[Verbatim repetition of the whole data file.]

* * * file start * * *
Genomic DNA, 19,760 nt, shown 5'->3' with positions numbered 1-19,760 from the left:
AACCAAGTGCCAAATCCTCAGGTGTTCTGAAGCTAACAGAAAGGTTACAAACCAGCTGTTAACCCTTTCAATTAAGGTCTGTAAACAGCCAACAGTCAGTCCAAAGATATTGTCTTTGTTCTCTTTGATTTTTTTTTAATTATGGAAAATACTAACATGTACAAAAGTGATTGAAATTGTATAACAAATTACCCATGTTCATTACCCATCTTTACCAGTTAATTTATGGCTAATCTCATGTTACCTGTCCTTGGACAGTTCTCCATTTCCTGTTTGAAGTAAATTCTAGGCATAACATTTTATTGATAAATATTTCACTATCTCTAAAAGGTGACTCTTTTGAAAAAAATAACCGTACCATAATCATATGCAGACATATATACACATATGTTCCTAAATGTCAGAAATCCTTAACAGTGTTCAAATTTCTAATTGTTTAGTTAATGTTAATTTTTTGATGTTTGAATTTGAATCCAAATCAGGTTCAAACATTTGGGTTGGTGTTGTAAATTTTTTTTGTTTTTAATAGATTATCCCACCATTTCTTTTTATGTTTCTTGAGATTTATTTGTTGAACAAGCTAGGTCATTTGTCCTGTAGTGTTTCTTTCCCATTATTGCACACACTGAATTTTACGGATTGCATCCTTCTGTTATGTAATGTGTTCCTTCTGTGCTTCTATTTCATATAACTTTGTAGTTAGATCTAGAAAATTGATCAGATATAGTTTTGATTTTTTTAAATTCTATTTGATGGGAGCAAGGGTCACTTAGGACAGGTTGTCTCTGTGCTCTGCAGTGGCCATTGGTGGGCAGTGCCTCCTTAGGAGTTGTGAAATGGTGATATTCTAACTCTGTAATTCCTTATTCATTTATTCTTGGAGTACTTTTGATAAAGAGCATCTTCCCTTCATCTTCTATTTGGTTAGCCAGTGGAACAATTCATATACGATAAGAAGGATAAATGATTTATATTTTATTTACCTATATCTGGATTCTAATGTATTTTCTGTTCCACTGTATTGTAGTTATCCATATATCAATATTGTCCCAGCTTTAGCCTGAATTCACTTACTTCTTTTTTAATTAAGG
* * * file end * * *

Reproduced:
Genomic DNA, 19,760 nt, shown 5'->3' with positions numbered 1-19,760 from the left:
AACCAAGTGCCAAATCCTCAGGTGTTCTGAAGCTAACAGAAAGGTTACAAACCAGCTGTTAACCCTTTCAATTAAGGTCTGTAAACAGCCAACAGTCAGTCCAAAGATATTGTCTTTGTTCTCTTTGATTTTTTTTTAATTATGGAAAATACTAACATGTACAAAAGTGATTGAAATTGTATAACAAATTACCCATGTTCATTACCCATCTTTACCAGTTAATTTATGGCTAATCTCATGTTACCTGTCCTTGGACAGTTCTCCATTTCCTGTTTGAAGTAAATTCTAGGCATAACATTTTATTGATAAATATTTCACTATCTCTAAAAGGTGACTCTTTTGAAAAAAATAACCGTACCATAATCATATGCAGACATATATACACATATGTTCCTAAATGTCAGAAATCCTTAACAGTGTTCAAATTTCTAATTGTTTAGTTAATGTTAATTTTTTGATGTTTGAATTTGAATCCAAATCAGGTTCAAACATTTGGGTTGGTGTTGTAAATTTTTTTTGTTTTTAATAGATTATCCCACCATTTCTTTTTATGTTTCTTGAGATTTATTTGTTGAACAAGCTAGGTCATTTGTCCTGTAGTGTTTCTTTCCCATTATTGCACACACTGAATTTTACGGATTGCATCCTTCTGTTATGTAATGTGTTCCTTCTGTGCTTCTATTTCATATAACTTTGTAGTTAGATCTAGAAAATTGATCAGATATAGTTTTGATTTTTTTAAATTCTATTTGATGGGAGCAAGGGTCACTTAGGACAGGTTGTCTCTGTGCTCTGCAGTGGCCATTGGTGGGCAGTGCCTCCTTAGGAGTTGTGAAATGGTGATATTCTAACTCTGTAATTCCTTATTCATTTATTCTTGGAGTACTTTTGATAAAGAGCATCTTCCCTTCATCTTCTATTTGGTTAGCCAGTGGAACAATTCATATACGATAAGAAGGATAAATGATTTATATTTTATTTACCTATATCTGGATTCTAATGTATTTTCTGTTCCACTGTATTGTAGTTATCCATATATCAATATTGTCCCAGCTTTAGCCTGAATTCACTTACTTCTTTTTTAATTAAGG